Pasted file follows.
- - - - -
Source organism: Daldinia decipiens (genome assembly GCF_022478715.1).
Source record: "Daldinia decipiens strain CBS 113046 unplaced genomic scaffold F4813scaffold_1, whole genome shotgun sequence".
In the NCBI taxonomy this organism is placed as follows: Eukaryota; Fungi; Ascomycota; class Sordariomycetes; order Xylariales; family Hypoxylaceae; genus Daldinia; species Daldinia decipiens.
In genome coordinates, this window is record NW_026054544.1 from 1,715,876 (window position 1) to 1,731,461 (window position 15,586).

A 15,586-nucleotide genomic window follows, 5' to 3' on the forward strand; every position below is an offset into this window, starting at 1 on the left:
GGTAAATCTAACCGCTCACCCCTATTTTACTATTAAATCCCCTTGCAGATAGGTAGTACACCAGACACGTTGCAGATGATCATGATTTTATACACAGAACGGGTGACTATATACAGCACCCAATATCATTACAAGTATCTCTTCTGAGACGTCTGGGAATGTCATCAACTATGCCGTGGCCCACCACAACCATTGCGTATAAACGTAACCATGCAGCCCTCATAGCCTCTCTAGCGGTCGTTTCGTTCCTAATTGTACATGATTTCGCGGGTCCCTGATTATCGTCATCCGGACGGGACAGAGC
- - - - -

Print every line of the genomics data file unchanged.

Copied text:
Source organism: Daldinia decipiens (genome assembly GCF_022478715.1).
Source record: "Daldinia decipiens strain CBS 113046 unplaced genomic scaffold F4813scaffold_1, whole genome shotgun sequence".
In the NCBI taxonomy this organism is placed as follows: Eukaryota; Fungi; Ascomycota; class Sordariomycetes; order Xylariales; family Hypoxylaceae; genus Daldinia; species Daldinia decipiens.
In genome coordinates, this window is record NW_026054544.1 from 1,715,876 (window position 1) to 1,731,461 (window position 15,586).

A 15,586-nucleotide genomic window follows, 5' to 3' on the forward strand; every position below is an offset into this window, starting at 1 on the left:
GGTAAATCTAACCGCTCACCCCTATTTTACTATTAAATCCCCTTGCAGATAGGTAGTACACCAGACACGTTGCAGATGATCATGATTTTATACACAGAACGGGTGACTATATACAGCACCCAATATCATTACAAGTATCTCTTCTGAGACGTCTGGGAATGTCATCAACTATGCCGTGGCCCACCACAACCATTGCGTATAAACGTAACCATGCAGCCCTCATAGCCTCTCTAGCGGTCGTTTCGTTCCTAATTGTACATGATTTCGCGGGTCCCTGATTATCGTCATCCGGACGGGACAGAGC